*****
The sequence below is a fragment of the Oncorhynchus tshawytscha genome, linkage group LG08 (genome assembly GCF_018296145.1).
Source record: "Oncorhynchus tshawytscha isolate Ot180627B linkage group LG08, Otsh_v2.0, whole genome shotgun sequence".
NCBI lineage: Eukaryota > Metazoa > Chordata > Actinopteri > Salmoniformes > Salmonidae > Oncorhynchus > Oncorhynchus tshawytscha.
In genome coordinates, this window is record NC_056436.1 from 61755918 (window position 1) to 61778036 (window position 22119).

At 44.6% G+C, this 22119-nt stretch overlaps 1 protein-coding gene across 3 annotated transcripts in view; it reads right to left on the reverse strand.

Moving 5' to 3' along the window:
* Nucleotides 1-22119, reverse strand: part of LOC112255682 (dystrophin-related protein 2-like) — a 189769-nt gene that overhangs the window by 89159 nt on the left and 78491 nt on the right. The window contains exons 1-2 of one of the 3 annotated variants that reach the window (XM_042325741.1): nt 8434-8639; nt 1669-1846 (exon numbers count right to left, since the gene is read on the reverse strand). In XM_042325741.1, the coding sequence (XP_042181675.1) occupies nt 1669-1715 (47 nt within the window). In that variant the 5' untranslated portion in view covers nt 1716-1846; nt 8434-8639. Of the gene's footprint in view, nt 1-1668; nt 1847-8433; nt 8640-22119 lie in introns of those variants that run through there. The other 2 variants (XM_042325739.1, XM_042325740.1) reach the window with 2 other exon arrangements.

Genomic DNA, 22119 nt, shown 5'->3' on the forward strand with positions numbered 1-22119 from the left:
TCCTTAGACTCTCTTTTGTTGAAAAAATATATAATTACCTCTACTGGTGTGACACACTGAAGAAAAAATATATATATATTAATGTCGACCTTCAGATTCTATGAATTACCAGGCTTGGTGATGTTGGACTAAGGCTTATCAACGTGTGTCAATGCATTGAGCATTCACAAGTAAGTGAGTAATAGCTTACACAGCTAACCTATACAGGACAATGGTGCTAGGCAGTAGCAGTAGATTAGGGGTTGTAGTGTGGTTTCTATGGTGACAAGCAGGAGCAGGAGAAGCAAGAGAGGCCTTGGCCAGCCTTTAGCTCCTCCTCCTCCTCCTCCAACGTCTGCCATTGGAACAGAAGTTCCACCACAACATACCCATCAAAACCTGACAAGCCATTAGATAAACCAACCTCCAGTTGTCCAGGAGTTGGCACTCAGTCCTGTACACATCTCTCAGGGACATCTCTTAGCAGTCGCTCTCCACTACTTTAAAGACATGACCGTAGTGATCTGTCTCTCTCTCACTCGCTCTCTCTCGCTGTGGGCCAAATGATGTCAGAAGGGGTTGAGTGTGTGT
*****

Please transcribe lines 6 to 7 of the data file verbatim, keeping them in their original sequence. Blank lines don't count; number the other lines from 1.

Moving 5' to 3' along the window:
* Nucleotides 1-22119, reverse strand: part of LOC112255682 (dystrophin-related protein 2-like) — a 189769-nt gene that overhangs the window by 89159 nt on the left and 78491 nt on the right. The window contains exons 1-2 of one of the 3 annotated variants that reach the window (XM_042325741.1): nt 8434-8639; nt 1669-1846 (exon numbers count right to left, since the gene is read on the reverse strand). In XM_042325741.1, the coding sequence (XP_042181675.1) occupies nt 1669-1715 (47 nt within the window). In that variant the 5' untranslated portion in view covers nt 1716-1846; nt 8434-8639. Of the gene's footprint in view, nt 1-1668; nt 1847-8433; nt 8640-22119 lie in introns of those variants that run through there. The other 2 variants (XM_042325739.1, XM_042325740.1) reach the window with 2 other exon arrangements.